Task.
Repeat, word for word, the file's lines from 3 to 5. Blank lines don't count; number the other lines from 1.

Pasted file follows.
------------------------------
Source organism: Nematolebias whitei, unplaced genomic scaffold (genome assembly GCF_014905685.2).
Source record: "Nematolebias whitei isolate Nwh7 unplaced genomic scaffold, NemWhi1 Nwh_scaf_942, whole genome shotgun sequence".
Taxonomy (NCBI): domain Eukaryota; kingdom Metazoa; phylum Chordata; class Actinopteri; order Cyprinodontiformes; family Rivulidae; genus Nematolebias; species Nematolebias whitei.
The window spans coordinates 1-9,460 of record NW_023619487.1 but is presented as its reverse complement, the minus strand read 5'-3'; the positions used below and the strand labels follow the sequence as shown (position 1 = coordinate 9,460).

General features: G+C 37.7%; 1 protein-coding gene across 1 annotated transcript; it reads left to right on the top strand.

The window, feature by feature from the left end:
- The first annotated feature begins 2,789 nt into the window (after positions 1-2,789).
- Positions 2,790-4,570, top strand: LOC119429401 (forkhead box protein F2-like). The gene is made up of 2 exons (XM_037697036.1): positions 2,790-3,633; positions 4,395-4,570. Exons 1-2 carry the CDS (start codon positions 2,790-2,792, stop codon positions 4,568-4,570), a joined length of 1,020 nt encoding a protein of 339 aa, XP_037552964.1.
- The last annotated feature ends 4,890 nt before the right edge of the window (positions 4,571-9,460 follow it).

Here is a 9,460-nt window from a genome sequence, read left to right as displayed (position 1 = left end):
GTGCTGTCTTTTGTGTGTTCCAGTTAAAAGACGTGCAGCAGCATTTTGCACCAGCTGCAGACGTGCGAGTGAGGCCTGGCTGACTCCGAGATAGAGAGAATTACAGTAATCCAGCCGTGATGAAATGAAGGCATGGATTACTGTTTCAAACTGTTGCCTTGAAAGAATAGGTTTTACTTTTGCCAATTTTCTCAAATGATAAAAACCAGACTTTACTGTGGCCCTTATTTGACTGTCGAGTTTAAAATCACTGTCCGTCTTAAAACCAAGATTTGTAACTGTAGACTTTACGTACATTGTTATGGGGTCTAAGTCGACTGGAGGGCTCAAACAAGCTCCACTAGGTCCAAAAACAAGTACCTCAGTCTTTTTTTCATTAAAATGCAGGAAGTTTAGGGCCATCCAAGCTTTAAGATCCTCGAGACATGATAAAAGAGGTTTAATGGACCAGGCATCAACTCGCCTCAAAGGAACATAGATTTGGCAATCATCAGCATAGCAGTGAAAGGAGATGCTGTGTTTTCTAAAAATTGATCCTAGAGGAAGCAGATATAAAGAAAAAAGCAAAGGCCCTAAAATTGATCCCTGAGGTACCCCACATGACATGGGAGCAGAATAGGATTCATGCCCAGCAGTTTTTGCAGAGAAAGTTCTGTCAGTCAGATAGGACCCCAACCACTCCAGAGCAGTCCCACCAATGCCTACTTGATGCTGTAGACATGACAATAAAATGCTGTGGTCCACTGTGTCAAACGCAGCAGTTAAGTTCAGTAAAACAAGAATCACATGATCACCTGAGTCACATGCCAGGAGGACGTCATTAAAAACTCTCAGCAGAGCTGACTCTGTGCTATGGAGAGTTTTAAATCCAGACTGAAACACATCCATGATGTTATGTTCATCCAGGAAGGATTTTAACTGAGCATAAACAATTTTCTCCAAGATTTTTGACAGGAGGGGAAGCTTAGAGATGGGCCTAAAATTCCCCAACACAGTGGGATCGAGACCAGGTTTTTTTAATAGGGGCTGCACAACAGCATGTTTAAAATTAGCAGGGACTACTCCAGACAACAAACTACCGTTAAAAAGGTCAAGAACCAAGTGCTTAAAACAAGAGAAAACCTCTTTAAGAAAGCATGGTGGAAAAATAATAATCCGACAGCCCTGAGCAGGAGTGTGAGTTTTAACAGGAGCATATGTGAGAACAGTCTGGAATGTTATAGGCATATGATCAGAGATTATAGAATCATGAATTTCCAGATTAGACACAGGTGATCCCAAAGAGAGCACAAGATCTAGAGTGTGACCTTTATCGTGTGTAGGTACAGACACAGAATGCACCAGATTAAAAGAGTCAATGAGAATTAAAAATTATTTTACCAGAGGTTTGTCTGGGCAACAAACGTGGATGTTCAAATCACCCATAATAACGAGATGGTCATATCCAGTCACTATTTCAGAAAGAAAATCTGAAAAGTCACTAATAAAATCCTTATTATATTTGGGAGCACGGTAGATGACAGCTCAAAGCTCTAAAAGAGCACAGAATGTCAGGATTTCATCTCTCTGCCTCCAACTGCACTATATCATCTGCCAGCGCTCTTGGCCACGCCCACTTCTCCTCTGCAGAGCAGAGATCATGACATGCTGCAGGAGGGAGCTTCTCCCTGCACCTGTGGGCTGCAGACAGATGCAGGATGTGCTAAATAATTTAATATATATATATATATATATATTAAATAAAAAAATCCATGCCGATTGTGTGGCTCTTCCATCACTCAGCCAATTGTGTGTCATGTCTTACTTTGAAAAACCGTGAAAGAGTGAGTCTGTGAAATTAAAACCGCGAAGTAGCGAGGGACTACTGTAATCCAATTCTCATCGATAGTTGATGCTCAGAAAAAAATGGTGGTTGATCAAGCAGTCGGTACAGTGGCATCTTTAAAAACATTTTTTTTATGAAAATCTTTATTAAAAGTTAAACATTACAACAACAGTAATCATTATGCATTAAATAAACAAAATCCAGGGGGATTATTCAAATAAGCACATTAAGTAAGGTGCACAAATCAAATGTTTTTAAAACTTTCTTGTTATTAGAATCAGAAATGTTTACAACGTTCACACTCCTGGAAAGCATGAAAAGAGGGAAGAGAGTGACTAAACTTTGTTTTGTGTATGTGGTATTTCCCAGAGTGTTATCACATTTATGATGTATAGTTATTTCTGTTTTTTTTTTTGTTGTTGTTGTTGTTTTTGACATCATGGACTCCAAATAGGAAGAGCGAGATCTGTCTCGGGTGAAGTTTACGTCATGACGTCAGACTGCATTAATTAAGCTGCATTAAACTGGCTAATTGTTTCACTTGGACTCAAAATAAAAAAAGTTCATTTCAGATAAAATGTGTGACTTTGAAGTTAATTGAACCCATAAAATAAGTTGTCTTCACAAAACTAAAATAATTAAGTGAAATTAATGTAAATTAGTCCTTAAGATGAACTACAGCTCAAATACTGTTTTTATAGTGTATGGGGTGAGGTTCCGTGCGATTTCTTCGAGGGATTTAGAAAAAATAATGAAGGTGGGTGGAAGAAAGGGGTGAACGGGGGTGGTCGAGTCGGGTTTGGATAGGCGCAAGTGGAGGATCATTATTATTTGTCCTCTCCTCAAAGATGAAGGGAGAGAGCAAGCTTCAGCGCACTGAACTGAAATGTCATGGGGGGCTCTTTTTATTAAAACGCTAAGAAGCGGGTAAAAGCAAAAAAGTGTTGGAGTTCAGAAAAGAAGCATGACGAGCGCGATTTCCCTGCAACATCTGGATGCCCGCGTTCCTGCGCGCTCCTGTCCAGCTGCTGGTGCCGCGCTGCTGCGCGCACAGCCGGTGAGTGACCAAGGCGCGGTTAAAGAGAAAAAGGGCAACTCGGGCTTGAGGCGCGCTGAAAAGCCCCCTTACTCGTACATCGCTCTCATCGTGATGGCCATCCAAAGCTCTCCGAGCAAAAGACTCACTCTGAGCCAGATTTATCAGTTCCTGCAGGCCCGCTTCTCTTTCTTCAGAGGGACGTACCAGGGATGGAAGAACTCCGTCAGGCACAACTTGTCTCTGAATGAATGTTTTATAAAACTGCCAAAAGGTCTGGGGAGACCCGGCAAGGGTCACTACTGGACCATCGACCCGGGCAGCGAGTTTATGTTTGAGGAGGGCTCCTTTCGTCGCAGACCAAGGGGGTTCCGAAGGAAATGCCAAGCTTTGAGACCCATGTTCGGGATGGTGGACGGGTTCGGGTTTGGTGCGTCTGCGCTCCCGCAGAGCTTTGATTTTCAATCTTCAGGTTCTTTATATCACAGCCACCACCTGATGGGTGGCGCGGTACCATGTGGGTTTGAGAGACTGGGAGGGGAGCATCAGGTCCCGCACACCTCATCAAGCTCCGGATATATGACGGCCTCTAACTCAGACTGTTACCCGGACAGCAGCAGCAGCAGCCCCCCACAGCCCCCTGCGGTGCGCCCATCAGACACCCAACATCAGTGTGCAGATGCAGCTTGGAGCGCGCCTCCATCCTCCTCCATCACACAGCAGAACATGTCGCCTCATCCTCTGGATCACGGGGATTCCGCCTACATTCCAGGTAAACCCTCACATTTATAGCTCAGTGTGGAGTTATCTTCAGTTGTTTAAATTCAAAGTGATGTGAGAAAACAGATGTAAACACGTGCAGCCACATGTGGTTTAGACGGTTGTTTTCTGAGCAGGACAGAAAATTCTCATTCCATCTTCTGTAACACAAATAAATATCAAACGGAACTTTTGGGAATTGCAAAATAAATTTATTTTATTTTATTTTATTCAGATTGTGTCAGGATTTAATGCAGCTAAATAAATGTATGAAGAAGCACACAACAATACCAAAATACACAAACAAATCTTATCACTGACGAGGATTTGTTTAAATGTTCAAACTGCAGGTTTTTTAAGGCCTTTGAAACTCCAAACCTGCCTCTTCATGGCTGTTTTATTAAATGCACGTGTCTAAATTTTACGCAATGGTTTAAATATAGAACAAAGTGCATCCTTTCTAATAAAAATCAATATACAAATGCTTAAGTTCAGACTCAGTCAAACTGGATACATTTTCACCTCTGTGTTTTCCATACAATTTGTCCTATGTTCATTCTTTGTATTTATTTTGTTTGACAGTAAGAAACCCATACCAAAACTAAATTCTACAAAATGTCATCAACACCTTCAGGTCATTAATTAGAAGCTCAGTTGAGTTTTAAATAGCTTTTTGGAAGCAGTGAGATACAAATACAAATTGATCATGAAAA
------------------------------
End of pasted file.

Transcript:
Taxonomy (NCBI): domain Eukaryota; kingdom Metazoa; phylum Chordata; class Actinopteri; order Cyprinodontiformes; family Rivulidae; genus Nematolebias; species Nematolebias whitei.
The window spans coordinates 1-9,460 of record NW_023619487.1 but is presented as its reverse complement, the minus strand read 5'-3'; the positions used below and the strand labels follow the sequence as shown (position 1 = coordinate 9,460).

General features: G+C 37.7%; 1 protein-coding gene across 1 annotated transcript; it reads left to right on the top strand.